Harder also addressed common misperceptions about the affordability of an education of the type Bluffton offers, and cited evidence that a four-year college degree remains a good personal investment for many reasons.
In purely financial terms, he pointed out, average compensation for four-year college graduates remains significantly higher than for high school graduates or holders of associate degrees. And in any economy, the unemployment rate for those with bachelor’s degrees is considerably lower than that of the other groups.
“At Bluffton and at other quality liberal arts colleges, students encounter top-quality teaching, small classes and activities that engage students,” the president said. And as the CIC study notes, he added, “these students are more likely to have supportive relationships with faculty members, receive prompt feedback on their academic performance, and continue discussions of course material with faculty members outside class.”
The “Creating Together” initiative has been led by a task force of faculty and staff members who have listened to a wide range of their peers, plus students, over the last year.
“What do we mean by ‘Creating Together’?” Harder asked. “It’s what our research has led us to believe Bluffton students already experience here.” But also, among other things, it’s about “bringing people and ideas together for a greater purpose than either could have achieved by themselves,” and “Bluffton’s style of producing a total educational experience that is not something that is done for you or to you, but with you,” he explained.
“We create together with you,” he told students, not only “a liberal arts approach to learning that is also great career preparation,” but also “meaningful connections between head and heart, between personal faith and an ethic of service to others.”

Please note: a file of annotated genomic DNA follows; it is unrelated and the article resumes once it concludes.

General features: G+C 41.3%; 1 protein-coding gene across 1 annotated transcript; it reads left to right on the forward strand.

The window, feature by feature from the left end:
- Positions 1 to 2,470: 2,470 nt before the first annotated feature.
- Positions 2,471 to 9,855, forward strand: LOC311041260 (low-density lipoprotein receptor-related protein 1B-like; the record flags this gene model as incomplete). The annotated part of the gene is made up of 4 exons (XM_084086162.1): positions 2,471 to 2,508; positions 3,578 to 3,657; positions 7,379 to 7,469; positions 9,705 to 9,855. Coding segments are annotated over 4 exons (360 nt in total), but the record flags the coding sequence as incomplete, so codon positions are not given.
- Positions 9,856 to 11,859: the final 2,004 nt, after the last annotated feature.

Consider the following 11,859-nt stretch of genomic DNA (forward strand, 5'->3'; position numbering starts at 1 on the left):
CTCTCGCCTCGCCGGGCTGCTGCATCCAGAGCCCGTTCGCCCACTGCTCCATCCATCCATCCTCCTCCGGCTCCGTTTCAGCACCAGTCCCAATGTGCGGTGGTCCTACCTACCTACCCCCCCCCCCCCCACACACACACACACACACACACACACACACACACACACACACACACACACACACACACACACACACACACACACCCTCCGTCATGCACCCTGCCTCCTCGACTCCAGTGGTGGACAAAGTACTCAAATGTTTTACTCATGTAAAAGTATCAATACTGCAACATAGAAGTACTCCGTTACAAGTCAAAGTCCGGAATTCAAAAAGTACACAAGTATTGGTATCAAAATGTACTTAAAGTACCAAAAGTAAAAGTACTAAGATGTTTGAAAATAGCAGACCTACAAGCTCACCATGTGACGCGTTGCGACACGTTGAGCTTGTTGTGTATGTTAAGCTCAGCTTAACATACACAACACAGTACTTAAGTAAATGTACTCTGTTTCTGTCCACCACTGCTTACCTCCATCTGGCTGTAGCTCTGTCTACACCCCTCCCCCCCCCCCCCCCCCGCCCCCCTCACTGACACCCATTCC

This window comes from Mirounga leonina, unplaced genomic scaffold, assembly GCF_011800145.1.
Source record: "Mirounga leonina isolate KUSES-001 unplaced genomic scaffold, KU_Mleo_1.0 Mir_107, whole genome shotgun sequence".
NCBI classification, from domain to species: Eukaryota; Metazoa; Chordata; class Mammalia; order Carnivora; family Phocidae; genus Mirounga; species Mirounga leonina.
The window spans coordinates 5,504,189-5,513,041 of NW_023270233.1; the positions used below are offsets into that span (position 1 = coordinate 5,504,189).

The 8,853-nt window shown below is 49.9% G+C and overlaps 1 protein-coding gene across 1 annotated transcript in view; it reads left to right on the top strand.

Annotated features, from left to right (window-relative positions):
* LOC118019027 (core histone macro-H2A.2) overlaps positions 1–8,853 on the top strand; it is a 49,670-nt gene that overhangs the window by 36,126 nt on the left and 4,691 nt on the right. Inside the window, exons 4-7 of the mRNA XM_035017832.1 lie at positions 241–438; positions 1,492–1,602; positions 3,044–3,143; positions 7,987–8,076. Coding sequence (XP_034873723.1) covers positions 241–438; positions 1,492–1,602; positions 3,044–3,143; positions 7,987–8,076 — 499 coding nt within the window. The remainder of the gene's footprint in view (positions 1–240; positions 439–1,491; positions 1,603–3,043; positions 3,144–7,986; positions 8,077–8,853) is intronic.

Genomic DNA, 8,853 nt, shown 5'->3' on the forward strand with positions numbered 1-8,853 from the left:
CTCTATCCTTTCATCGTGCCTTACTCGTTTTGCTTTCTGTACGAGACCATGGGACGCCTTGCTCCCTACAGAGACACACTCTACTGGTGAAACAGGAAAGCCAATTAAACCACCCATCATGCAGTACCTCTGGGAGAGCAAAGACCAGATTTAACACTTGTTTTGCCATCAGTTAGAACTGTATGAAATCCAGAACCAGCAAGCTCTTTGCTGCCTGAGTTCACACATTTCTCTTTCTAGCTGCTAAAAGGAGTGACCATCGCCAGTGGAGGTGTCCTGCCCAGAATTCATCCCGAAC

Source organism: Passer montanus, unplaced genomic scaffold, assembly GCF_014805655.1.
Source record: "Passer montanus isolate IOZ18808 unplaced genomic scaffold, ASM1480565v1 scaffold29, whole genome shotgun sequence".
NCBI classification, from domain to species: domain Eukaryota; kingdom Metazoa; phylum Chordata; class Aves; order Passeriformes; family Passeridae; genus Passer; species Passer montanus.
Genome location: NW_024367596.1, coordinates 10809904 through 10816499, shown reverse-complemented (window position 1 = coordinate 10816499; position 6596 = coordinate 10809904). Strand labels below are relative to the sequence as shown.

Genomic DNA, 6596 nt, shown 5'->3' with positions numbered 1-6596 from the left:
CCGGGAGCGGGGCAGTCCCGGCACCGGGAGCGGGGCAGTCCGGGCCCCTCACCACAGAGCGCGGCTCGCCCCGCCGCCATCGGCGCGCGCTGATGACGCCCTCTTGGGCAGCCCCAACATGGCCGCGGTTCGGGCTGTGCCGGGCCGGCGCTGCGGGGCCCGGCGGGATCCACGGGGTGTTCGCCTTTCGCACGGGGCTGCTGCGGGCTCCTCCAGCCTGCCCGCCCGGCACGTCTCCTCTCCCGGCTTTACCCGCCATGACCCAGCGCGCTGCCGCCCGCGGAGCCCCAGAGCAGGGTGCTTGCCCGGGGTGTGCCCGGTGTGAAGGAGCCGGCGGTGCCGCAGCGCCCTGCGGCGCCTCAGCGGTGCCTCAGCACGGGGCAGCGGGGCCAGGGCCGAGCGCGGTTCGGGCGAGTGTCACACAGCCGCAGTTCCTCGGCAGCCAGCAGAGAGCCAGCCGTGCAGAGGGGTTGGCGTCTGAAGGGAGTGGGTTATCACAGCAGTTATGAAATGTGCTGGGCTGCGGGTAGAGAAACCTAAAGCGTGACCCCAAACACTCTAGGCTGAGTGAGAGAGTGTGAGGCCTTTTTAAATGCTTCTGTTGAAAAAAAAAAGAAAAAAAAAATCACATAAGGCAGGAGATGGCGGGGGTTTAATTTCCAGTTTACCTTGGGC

This academic year, he said, groups of faculty, staff and students will be “Creating Together” on a number of projects, such as possible refinements to the general education program and internship opportunities, and how the university connects with alumni.
The president pointed out three facilities enhancements made on campus over the summer, plus a major new initiative now underway.
Completed recently were significant upgrades to the admissions office in Riley Court’s Smucker Hall, which was damaged from a break in a frozen water pipe last winter; a major renovation of the front lobby in Bren-Dell Hall, funded primarily from a 50th-anniversary gift from the class of 1964; and expansion and relocation of the Center for Career and Vocation to Musselman Library.
Harder also reviewed the history and importance of science education at Bluffton as a prelude to announcing that the university’s next major new building will support and enhance that tradition. Last spring, the Bluffton Board of Trustees adopted a comprehensive facilities master plan that identified the priority need in science-related facilities, he said. The anticipated building will house Bluffton’s growing natural sciences, mathematics, dietetics and health care-related programs, he added, noting that the coming year will be a time of careful study of detailed space needs and preliminary design concepts for the building.